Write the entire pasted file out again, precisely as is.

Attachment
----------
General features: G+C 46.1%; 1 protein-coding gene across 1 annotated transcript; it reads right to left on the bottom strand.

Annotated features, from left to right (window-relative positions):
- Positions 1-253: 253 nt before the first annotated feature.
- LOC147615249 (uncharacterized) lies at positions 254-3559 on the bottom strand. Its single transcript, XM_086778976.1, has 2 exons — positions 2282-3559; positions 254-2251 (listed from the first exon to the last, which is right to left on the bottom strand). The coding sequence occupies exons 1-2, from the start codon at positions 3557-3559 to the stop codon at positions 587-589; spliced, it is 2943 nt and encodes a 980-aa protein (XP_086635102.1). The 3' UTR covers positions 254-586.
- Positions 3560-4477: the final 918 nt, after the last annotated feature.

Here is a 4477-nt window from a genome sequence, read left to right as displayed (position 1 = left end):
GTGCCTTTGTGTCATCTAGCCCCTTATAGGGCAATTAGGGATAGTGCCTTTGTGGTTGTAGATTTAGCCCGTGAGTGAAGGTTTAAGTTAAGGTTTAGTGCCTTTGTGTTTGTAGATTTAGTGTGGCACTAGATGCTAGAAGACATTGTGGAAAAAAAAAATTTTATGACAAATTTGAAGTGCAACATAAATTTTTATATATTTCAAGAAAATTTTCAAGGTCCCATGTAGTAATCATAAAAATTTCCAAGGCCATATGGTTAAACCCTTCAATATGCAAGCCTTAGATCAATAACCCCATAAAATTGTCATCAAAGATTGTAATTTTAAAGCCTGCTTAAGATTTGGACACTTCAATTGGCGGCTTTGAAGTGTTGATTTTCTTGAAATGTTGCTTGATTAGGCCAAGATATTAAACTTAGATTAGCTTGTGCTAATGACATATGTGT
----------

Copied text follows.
General features: G+C 46.1%; 1 protein-coding gene across 1 annotated transcript; it reads right to left on the bottom strand.

Annotated features, from left to right (window-relative positions):
- Positions 1-253: 253 nt before the first annotated feature.
- LOC147615249 (uncharacterized) lies at positions 254-3559 on the bottom strand. Its single transcript, XM_086778976.1, has 2 exons — positions 2282-3559; positions 254-2251 (listed from the first exon to the last, which is right to left on the bottom strand). The coding sequence occupies exons 1-2, from the start codon at positions 3557-3559 to the stop codon at positions 587-589; spliced, it is 2943 nt and encodes a 980-aa protein (XP_086635102.1). The 3' UTR covers positions 254-586.
- Positions 3560-4477: the final 918 nt, after the last annotated feature.

Here is a 4477-nt window from a genome sequence, read left to right as displayed (position 1 = left end):
GTGCCTTTGTGTCATCTAGCCCCTTATAGGGCAATTAGGGATAGTGCCTTTGTGGTTGTAGATTTAGCCCGTGAGTGAAGGTTTAAGTTAAGGTTTAGTGCCTTTGTGTTTGTAGATTTAGTGTGGCACTAGATGCTAGAAGACATTGTGGAAAAAAAAAATTTTATGACAAATTTGAAGTGCAACATAAATTTTTATATATTTCAAGAAAATTTTCAAGGTCCCATGTAGTAATCATAAAAATTTCCAAGGCCATATGGTTAAACCCTTCAATATGCAAGCCTTAGATCAATAACCCCATAAAATTGTCATCAAAGATTGTAATTTTAAAGCCTGCTTAAGATTTGGACACTTCAATTGGCGGCTTTGAAGTGTTGATTTTCTTGAAATGTTGCTTGATTAGGCCAAGATATTAAACTTAGATTAGCTTGTGCTAATGACATATGTGT